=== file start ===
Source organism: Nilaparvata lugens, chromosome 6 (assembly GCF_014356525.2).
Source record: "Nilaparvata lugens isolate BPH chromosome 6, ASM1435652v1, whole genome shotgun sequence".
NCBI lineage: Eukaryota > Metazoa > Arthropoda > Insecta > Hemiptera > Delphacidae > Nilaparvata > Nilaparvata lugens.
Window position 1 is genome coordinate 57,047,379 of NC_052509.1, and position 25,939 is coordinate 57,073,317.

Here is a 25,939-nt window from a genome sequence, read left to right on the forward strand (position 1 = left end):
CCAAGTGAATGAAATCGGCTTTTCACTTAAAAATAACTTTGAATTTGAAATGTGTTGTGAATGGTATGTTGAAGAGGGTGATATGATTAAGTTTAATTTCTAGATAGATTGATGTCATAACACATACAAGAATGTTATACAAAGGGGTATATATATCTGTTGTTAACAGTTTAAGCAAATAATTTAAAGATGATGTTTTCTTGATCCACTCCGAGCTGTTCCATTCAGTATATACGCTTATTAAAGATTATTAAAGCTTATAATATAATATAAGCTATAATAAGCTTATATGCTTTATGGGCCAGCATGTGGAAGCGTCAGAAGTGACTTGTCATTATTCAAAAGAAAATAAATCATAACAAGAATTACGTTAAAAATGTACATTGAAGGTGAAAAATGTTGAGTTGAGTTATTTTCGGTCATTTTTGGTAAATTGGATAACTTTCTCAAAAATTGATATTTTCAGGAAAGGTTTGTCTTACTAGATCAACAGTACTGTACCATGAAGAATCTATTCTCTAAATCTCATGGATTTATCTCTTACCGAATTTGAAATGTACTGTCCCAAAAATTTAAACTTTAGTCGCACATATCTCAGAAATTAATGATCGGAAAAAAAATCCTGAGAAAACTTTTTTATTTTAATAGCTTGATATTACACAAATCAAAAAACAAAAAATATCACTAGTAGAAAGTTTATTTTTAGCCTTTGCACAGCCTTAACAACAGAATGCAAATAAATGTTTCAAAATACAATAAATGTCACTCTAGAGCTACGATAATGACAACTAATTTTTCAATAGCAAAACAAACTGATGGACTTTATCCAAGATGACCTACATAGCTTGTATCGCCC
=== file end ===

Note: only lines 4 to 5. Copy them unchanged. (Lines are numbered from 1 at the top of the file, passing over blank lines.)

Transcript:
Window position 1 is genome coordinate 57,047,379 of NC_052509.1, and position 25,939 is coordinate 57,073,317.

Here is a 25,939-nt window from a genome sequence, read left to right on the forward strand (position 1 = left end):